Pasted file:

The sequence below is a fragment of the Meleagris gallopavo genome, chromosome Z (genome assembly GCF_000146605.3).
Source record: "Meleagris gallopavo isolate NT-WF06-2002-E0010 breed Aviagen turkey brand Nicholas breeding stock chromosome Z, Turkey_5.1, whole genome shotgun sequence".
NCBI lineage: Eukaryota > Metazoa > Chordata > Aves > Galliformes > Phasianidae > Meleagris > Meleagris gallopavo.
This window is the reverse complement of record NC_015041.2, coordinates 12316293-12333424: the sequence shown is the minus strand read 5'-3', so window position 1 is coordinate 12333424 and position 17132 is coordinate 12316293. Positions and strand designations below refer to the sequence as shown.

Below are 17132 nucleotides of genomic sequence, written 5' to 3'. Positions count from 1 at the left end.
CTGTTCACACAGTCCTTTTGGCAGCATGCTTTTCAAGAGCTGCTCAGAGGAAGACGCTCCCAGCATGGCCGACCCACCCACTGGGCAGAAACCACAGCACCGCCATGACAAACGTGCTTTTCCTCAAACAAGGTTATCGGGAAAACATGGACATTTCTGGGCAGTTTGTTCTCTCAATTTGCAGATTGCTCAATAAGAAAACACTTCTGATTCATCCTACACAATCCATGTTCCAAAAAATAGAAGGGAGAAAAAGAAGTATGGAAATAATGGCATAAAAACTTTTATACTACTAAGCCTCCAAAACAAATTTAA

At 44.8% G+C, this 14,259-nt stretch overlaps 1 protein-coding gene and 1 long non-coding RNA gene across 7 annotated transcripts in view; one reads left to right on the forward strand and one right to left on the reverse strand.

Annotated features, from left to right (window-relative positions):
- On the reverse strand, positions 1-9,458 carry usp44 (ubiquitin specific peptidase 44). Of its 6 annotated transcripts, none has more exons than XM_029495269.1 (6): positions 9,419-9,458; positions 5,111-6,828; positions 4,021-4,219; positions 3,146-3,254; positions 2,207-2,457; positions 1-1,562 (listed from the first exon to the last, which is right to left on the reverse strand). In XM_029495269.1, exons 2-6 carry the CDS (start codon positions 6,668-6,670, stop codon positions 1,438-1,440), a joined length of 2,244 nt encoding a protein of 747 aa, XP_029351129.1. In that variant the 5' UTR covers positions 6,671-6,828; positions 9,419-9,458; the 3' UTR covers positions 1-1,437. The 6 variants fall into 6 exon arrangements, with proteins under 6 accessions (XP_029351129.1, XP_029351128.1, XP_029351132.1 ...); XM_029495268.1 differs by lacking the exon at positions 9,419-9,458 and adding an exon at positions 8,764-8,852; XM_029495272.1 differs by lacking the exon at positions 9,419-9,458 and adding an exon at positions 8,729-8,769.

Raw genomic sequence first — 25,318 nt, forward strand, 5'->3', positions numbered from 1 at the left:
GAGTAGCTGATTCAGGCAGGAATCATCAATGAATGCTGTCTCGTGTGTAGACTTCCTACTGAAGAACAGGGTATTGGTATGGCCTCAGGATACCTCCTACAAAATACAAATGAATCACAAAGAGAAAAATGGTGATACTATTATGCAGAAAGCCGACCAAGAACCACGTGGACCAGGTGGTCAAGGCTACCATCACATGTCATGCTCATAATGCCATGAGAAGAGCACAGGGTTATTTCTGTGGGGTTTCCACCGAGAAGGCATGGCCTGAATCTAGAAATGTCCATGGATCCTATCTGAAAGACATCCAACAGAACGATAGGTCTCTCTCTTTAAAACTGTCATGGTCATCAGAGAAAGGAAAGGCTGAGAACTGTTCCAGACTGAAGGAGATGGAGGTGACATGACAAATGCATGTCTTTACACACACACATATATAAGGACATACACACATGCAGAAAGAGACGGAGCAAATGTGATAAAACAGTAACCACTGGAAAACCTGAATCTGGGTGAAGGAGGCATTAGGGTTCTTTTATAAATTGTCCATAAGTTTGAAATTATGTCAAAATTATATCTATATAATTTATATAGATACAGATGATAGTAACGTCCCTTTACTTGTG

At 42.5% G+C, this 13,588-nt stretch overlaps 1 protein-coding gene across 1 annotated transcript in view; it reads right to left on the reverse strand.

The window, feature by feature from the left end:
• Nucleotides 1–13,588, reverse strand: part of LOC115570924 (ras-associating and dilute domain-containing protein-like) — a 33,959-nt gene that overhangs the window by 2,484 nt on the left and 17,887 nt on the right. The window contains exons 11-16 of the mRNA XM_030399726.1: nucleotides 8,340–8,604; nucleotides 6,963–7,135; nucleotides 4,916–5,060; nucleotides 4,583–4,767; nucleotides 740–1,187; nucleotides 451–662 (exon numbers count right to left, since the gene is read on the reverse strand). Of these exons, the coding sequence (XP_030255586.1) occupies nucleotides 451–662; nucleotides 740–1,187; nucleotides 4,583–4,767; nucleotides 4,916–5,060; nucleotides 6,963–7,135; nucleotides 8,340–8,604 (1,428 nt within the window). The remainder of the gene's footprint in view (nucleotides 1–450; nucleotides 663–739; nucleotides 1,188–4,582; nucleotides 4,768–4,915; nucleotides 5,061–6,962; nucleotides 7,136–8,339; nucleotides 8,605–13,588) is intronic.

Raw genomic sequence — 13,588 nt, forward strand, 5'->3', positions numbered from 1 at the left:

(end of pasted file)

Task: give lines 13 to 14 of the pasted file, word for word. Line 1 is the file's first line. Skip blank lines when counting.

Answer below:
The window, feature by feature from the left end:
• Nucleotides 1–13,588, reverse strand: part of LOC115570924 (ras-associating and dilute domain-containing protein-like) — a 33,959-nt gene that overhangs the window by 2,484 nt on the left and 17,887 nt on the right. The window contains exons 11-16 of the mRNA XM_030399726.1: nucleotides 8,340–8,604; nucleotides 6,963–7,135; nucleotides 4,916–5,060; nucleotides 4,583–4,767; nucleotides 740–1,187; nucleotides 451–662 (exon numbers count right to left, since the gene is read on the reverse strand). Of these exons, the coding sequence (XP_030255586.1) occupies nucleotides 451–662; nucleotides 740–1,187; nucleotides 4,583–4,767; nucleotides 4,916–5,060; nucleotides 6,963–7,135; nucleotides 8,340–8,604 (1,428 nt within the window). The remainder of the gene's footprint in view (nucleotides 1–450; nucleotides 663–739; nucleotides 1,188–4,582; nucleotides 4,768–4,915; nucleotides 5,061–6,962; nucleotides 7,136–8,339; nucleotides 8,605–13,588) is intronic.